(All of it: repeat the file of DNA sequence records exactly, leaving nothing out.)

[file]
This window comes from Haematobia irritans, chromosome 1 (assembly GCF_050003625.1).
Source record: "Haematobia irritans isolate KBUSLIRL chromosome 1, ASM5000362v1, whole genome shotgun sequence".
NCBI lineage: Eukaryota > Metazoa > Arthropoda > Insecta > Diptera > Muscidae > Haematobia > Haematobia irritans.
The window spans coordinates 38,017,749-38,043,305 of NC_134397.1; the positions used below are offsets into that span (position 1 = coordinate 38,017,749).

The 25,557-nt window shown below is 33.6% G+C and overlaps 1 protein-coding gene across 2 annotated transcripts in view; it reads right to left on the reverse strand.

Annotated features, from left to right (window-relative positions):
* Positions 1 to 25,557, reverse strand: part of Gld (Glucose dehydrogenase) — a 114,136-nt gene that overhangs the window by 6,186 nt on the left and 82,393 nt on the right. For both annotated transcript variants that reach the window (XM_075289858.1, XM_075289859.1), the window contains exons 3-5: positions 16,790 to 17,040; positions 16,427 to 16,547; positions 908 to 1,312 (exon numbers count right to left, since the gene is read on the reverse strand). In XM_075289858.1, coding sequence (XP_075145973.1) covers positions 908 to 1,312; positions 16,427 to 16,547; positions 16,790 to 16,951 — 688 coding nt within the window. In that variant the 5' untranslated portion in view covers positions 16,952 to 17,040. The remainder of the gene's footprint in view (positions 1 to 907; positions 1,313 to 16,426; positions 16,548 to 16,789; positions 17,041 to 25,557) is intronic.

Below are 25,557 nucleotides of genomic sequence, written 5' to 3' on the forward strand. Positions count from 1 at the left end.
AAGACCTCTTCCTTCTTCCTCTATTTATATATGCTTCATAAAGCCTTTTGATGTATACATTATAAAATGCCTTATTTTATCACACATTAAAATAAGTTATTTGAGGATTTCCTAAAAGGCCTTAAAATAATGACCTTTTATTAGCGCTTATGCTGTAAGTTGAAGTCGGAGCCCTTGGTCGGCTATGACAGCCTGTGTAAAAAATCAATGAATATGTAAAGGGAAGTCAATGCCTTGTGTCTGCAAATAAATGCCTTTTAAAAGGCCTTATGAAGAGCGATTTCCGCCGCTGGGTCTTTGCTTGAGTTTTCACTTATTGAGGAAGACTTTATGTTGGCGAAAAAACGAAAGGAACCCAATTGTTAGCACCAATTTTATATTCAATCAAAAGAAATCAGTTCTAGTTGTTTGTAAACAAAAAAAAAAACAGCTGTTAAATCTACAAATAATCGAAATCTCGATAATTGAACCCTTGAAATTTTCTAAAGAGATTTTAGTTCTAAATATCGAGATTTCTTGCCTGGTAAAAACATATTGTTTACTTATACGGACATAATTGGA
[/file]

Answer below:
This window comes from Haematobia irritans, chromosome 1 (assembly GCF_050003625.1).
Source record: "Haematobia irritans isolate KBUSLIRL chromosome 1, ASM5000362v1, whole genome shotgun sequence".
NCBI lineage: Eukaryota > Metazoa > Arthropoda > Insecta > Diptera > Muscidae > Haematobia > Haematobia irritans.
The window spans coordinates 38,017,749-38,043,305 of NC_134397.1; the positions used below are offsets into that span (position 1 = coordinate 38,017,749).

The 25,557-nt window shown below is 33.6% G+C and overlaps 1 protein-coding gene across 2 annotated transcripts in view; it reads right to left on the reverse strand.

Annotated features, from left to right (window-relative positions):
* Positions 1 to 25,557, reverse strand: part of Gld (Glucose dehydrogenase) — a 114,136-nt gene that overhangs the window by 6,186 nt on the left and 82,393 nt on the right. For both annotated transcript variants that reach the window (XM_075289858.1, XM_075289859.1), the window contains exons 3-5: positions 16,790 to 17,040; positions 16,427 to 16,547; positions 908 to 1,312 (exon numbers count right to left, since the gene is read on the reverse strand). In XM_075289858.1, coding sequence (XP_075145973.1) covers positions 908 to 1,312; positions 16,427 to 16,547; positions 16,790 to 16,951 — 688 coding nt within the window. In that variant the 5' untranslated portion in view covers positions 16,952 to 17,040. The remainder of the gene's footprint in view (positions 1 to 907; positions 1,313 to 16,426; positions 16,548 to 16,789; positions 17,041 to 25,557) is intronic.

Below are 25,557 nucleotides of genomic sequence, written 5' to 3' on the forward strand. Positions count from 1 at the left end.
AAGACCTCTTCCTTCTTCCTCTATTTATATATGCTTCATAAAGCCTTTTGATGTATACATTATAAAATGCCTTATTTTATCACACATTAAAATAAGTTATTTGAGGATTTCCTAAAAGGCCTTAAAATAATGACCTTTTATTAGCGCTTATGCTGTAAGTTGAAGTCGGAGCCCTTGGTCGGCTATGACAGCCTGTGTAAAAAATCAATGAATATGTAAAGGGAAGTCAATGCCTTGTGTCTGCAAATAAATGCCTTTTAAAAGGCCTTATGAAGAGCGATTTCCGCCGCTGGGTCTTTGCTTGAGTTTTCACTTATTGAGGAAGACTTTATGTTGGCGAAAAAACGAAAGGAACCCAATTGTTAGCACCAATTTTATATTCAATCAAAAGAAATCAGTTCTAGTTGTTTGTAAACAAAAAAAAAAACAGCTGTTAAATCTACAAATAATCGAAATCTCGATAATTGAACCCTTGAAATTTTCTAAAGAGATTTTAGTTCTAAATATCGAGATTTCTTGCCTGGTAAAAACATATTGTTTACTTATACGGACATAATTGGA